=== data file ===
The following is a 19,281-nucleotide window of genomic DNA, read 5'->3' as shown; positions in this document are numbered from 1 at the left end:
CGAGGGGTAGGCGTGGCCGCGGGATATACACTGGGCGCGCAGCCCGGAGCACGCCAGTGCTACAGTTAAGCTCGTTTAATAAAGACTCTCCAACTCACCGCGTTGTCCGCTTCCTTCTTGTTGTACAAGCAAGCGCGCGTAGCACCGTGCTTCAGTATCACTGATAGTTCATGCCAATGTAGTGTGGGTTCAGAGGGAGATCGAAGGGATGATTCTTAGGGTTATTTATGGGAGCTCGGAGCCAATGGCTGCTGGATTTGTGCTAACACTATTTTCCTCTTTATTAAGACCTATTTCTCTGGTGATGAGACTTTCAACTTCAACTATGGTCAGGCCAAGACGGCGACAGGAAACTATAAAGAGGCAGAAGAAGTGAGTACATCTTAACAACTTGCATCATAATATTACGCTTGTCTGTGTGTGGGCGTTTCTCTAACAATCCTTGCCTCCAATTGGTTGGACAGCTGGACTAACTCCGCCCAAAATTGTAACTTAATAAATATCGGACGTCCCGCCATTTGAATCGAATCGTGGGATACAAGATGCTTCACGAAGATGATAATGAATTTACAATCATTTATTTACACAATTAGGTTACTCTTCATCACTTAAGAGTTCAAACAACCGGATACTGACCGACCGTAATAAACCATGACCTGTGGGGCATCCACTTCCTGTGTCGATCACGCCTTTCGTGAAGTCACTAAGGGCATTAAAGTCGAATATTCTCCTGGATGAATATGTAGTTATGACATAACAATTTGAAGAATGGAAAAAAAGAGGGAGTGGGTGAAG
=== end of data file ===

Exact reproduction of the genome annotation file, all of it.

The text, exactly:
The following is a 19,281-nucleotide window of genomic DNA, read 5'->3' as shown; positions in this document are numbered from 1 at the left end:
CGAGGGGTAGGCGTGGCCGCGGGATATACACTGGGCGCGCAGCCCGGAGCACGCCAGTGCTACAGTTAAGCTCGTTTAATAAAGACTCTCCAACTCACCGCGTTGTCCGCTTCCTTCTTGTTGTACAAGCAAGCGCGCGTAGCACCGTGCTTCAGTATCACTGATAGTTCATGCCAATGTAGTGTGGGTTCAGAGGGAGATCGAAGGGATGATTCTTAGGGTTATTTATGGGAGCTCGGAGCCAATGGCTGCTGGATTTGTGCTAACACTATTTTCCTCTTTATTAAGACCTATTTCTCTGGTGATGAGACTTTCAACTTCAACTATGGTCAGGCCAAGACGGCGACAGGAAACTATAAAGAGGCAGAAGAAGTGAGTACATCTTAACAACTTGCATCATAATATTACGCTTGTCTGTGTGTGGGCGTTTCTCTAACAATCCTTGCCTCCAATTGGTTGGACAGCTGGACTAACTCCGCCCAAAATTGTAACTTAATAAATATCGGACGTCCCGCCATTTGAATCGAATCGTGGGATACAAGATGCTTCACGAAGATGATAATGAATTTACAATCATTTATTTACACAATTAGGTTACTCTTCATCACTTAAGAGTTCAAACAACCGGATACTGACCGACCGTAATAAACCATGACCTGTGGGGCATCCACTTCCTGTGTCGATCACGCCTTTCGTGAAGTCACTAAGGGCATTAAAGTCGAATATTCTCCTGGATGAATATGTAGTTATGACATAACAATTTGAAGAATGGAAAAAAAGAGGGAGTGGGTGAAG